Caleb's Crossing Is Really Bethia's Story
By Bravelyobey on April 05, 2011
As I lay in bed on Sunday morning, I felt like a slothful, gluttonous harlot. I was most certainly in the thrall of Satan as I drank my third cup of creamy coffee, lounging around in my pj’s reading this novel, while totally siding with the Wampanoag and thanking my lucky stars that I wasn’t born in the late 1600s as the daughter of a Puritan minister.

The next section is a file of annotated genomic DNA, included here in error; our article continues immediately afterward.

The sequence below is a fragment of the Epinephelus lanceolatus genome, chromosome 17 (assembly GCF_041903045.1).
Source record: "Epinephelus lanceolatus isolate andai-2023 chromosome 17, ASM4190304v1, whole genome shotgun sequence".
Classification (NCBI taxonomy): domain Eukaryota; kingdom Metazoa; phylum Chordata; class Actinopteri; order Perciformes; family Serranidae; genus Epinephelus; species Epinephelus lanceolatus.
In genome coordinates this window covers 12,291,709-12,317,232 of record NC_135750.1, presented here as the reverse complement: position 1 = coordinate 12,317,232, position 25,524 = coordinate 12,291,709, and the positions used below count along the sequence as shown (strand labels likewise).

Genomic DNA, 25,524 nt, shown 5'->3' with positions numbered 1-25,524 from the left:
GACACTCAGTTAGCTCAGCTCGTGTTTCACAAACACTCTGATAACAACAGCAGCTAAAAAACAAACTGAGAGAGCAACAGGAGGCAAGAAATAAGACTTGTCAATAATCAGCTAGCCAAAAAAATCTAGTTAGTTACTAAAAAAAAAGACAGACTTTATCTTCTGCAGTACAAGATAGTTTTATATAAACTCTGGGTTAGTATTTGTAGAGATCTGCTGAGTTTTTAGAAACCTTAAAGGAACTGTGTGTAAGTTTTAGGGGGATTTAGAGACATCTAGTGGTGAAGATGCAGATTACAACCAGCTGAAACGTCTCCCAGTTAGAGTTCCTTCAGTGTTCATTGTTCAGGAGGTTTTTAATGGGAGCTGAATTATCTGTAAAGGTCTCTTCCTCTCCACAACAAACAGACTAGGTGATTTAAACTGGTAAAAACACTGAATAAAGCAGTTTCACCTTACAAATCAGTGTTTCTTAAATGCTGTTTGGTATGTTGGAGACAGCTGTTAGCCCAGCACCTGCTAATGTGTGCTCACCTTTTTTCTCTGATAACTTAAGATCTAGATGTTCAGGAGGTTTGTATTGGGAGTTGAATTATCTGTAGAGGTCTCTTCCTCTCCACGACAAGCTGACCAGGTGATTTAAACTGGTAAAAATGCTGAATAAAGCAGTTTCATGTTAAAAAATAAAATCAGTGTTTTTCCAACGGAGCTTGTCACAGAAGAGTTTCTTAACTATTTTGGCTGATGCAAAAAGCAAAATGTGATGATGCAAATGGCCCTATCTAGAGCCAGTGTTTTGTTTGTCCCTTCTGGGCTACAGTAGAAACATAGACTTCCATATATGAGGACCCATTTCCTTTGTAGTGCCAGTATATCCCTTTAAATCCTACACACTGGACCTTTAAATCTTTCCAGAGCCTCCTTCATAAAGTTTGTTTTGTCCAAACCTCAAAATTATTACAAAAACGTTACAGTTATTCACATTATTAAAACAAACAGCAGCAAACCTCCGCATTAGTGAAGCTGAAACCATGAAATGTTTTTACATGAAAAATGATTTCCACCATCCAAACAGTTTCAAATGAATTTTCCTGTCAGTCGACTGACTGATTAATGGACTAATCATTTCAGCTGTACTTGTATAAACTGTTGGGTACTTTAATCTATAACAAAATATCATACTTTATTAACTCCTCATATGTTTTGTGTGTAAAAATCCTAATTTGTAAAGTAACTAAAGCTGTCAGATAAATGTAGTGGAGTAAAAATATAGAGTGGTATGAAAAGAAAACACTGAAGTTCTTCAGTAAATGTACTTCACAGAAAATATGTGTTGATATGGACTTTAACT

Caleb's Crossing, the latest historical novel from author Geraldine Brooks, is the kind of novel that makes you appreciate your own modern life. It is filled with the grind of daily physical labor, deprivation, disease, bitter cold, layers of mud, tragedy, sin and heart breaking guilt. And while I may operate under some level of internal guilt, it is nothing in comparison to the Puritan Calvinistic belief that every sin, even those small sins that everyone commits (if you believe in that sort of thing), will be returned upon you and yours ten fold, swiftly and cruelly by a powerful and vengeful God. Innocently meet a young Native American boy without telling your parents, and something horrible will befall your family. Drink a little hallucinogenic Indian mead, and again, something horrible will befall your family leaving you racked with a suffocating guilt. Yet as bleak and painful as it was, I loved this book. Set in the 1660’s in what will become the American colonies, Caleb’s Crossing tells the story of early Puritan settlers and their interactions with and mistreatment of the Wampanoag tribe of Native Americans as they all live in what is now Massachusetts, specifically Martha’s Vineyard.